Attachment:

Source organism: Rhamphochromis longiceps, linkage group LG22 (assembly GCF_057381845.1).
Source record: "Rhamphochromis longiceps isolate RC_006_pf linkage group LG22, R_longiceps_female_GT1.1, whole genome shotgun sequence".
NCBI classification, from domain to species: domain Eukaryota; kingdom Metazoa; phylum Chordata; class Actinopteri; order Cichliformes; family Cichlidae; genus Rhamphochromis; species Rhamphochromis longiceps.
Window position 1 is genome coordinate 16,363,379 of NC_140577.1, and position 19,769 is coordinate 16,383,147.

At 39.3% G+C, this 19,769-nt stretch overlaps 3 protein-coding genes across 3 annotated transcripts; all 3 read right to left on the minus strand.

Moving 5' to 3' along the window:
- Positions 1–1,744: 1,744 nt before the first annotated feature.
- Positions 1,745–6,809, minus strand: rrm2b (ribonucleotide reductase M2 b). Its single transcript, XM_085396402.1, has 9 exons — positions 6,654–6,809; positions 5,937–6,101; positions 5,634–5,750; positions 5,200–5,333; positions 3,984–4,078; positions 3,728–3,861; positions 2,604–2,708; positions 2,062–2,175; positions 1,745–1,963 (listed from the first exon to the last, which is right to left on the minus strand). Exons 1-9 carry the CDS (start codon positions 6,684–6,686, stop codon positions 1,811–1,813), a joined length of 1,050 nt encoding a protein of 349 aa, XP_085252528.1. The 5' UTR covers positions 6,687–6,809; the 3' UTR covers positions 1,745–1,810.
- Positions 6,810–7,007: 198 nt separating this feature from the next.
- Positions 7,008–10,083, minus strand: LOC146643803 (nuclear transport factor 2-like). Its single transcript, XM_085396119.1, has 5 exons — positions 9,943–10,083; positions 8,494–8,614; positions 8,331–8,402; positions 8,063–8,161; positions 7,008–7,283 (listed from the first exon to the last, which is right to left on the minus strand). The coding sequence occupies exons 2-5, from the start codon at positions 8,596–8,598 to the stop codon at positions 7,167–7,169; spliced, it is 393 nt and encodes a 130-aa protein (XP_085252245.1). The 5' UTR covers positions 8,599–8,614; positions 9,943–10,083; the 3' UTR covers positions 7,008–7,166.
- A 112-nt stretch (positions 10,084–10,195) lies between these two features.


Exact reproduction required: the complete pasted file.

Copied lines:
Source organism: Rhamphochromis longiceps, linkage group LG22 (assembly GCF_057381845.1).
Source record: "Rhamphochromis longiceps isolate RC_006_pf linkage group LG22, R_longiceps_female_GT1.1, whole genome shotgun sequence".
NCBI classification, from domain to species: domain Eukaryota; kingdom Metazoa; phylum Chordata; class Actinopteri; order Cichliformes; family Cichlidae; genus Rhamphochromis; species Rhamphochromis longiceps.
Window position 1 is genome coordinate 16,363,379 of NC_140577.1, and position 19,769 is coordinate 16,383,147.

At 39.3% G+C, this 19,769-nt stretch overlaps 3 protein-coding genes across 3 annotated transcripts; all 3 read right to left on the minus strand.

Moving 5' to 3' along the window:
- Positions 1–1,744: 1,744 nt before the first annotated feature.
- Positions 1,745–6,809, minus strand: rrm2b (ribonucleotide reductase M2 b). Its single transcript, XM_085396402.1, has 9 exons — positions 6,654–6,809; positions 5,937–6,101; positions 5,634–5,750; positions 5,200–5,333; positions 3,984–4,078; positions 3,728–3,861; positions 2,604–2,708; positions 2,062–2,175; positions 1,745–1,963 (listed from the first exon to the last, which is right to left on the minus strand). Exons 1-9 carry the CDS (start codon positions 6,684–6,686, stop codon positions 1,811–1,813), a joined length of 1,050 nt encoding a protein of 349 aa, XP_085252528.1. The 5' UTR covers positions 6,687–6,809; the 3' UTR covers positions 1,745–1,810.
- Positions 6,810–7,007: 198 nt separating this feature from the next.
- Positions 7,008–10,083, minus strand: LOC146643803 (nuclear transport factor 2-like). Its single transcript, XM_085396119.1, has 5 exons — positions 9,943–10,083; positions 8,494–8,614; positions 8,331–8,402; positions 8,063–8,161; positions 7,008–7,283 (listed from the first exon to the last, which is right to left on the minus strand). The coding sequence occupies exons 2-5, from the start codon at positions 8,596–8,598 to the stop codon at positions 7,167–7,169; spliced, it is 393 nt and encodes a 130-aa protein (XP_085252245.1). The 5' UTR covers positions 8,599–8,614; positions 9,943–10,083; the 3' UTR covers positions 7,008–7,166.
- A 112-nt stretch (positions 10,084–10,195) lies between these two features.